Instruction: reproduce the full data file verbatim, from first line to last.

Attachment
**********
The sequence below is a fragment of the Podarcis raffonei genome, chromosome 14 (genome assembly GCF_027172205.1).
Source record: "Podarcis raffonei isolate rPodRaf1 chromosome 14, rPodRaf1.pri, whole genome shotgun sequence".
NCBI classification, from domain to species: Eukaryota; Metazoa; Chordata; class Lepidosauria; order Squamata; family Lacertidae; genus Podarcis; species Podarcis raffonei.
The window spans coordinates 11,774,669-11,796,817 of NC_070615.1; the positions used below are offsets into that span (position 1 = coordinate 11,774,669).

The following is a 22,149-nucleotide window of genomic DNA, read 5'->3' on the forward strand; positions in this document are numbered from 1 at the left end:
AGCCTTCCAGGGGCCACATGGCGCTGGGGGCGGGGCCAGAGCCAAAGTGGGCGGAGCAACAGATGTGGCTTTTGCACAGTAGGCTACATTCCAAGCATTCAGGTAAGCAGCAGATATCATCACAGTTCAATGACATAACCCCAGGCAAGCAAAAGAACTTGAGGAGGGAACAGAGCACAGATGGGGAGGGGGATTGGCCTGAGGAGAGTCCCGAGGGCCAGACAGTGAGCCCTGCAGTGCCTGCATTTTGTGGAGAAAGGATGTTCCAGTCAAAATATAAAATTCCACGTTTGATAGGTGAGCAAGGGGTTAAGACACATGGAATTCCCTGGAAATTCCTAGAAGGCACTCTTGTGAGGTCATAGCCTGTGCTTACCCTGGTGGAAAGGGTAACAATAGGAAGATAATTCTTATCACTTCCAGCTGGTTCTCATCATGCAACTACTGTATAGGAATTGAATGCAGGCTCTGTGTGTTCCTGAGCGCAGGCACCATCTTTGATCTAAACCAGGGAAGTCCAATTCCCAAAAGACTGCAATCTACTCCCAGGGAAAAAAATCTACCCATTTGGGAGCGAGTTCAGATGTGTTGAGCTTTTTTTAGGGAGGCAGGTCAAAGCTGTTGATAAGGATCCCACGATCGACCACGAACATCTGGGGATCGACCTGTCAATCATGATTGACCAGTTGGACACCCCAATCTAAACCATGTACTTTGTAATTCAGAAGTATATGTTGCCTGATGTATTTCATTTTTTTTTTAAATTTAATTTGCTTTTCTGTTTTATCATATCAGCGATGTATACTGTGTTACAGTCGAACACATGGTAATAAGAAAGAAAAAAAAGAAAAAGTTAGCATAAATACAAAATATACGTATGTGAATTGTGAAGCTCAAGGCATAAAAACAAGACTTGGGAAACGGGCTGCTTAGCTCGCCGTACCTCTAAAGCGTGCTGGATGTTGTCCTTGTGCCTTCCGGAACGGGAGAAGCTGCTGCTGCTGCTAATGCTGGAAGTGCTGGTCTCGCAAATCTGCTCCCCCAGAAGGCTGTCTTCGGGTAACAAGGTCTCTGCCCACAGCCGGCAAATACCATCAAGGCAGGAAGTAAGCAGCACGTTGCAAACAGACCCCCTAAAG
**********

The sequence below is a fragment of the Podarcis raffonei genome, chromosome 14 (genome assembly GCF_027172205.1).
Source record: "Podarcis raffonei isolate rPodRaf1 chromosome 14, rPodRaf1.pri, whole genome shotgun sequence".
NCBI classification, from domain to species: Eukaryota; Metazoa; Chordata; class Lepidosauria; order Squamata; family Lacertidae; genus Podarcis; species Podarcis raffonei.
The window spans coordinates 11,774,669-11,796,817 of NC_070615.1; the positions used below are offsets into that span (position 1 = coordinate 11,774,669).

The following is a 22,149-nucleotide window of genomic DNA, read 5'->3' on the forward strand; positions in this document are numbered from 1 at the left end:
AGCCTTCCAGGGGCCACATGGCGCTGGGGGCGGGGCCAGAGCCAAAGTGGGCGGAGCAACAGATGTGGCTTTTGCACAGTAGGCTACATTCCAAGCATTCAGGTAAGCAGCAGATATCATCACAGTTCAATGACATAACCCCAGGCAAGCAAAAGAACTTGAGGAGGGAACAGAGCACAGATGGGGAGGGGGATTGGCCTGAGGAGAGTCCCGAGGGCCAGACAGTGAGCCCTGCAGTGCCTGCATTTTGTGGAGAAAGGATGTTCCAGTCAAAATATAAAATTCCACGTTTGATAGGTGAGCAAGGGGTTAAGACACATGGAATTCCCTGGAAATTCCTAGAAGGCACTCTTGTGAGGTCATAGCCTGTGCTTACCCTGGTGGAAAGGGTAACAATAGGAAGATAATTCTTATCACTTCCAGCTGGTTCTCATCATGCAACTACTGTATAGGAATTGAATGCAGGCTCTGTGTGTTCCTGAGCGCAGGCACCATCTTTGATCTAAACCAGGGAAGTCCAATTCCCAAAAGACTGCAATCTACTCCCAGGGAAAAAAATCTACCCATTTGGGAGCGAGTTCAGATGTGTTGAGCTTTTTTTAGGGAGGCAGGTCAAAGCTGTTGATAAGGATCCCACGATCGACCACGAACATCTGGGGATCGACCTGTCAATCATGATTGACCAGTTGGACACCCCAATCTAAACCATGTACTTTGTAATTCAGAAGTATATGTTGCCTGATGTATTTCATTTTTTTTTTAAATTTAATTTGCTTTTCTGTTTTATCATATCAGCGATGTATACTGTGTTACAGTCGAACACATGGTAATAAGAAAGAAAAAAAAGAAAAAGTTAGCATAAATACAAAATATACGTATGTGAATTGTGAAGCTCAAGGCATAAAAACAAGACTTGGGAAACGGGCTGCTTAGCTCGCCGTACCTCTAAAGCGTGCTGGATGTTGTCCTTGTGCCTTCCGGAACGGGAGAAGCTGCTGCTGCTGCTAATGCTGGAAGTGCTGGTCTCGCAAATCTGCTCCCCCAGAAGGCTGTCTTCGGGTAACAAGGTCTCTGCCCACAGCCGGCAAATACCATCAAGGCAGGAAGTAAGCAGCACGTTGCAAACAGACCCCCTAAAG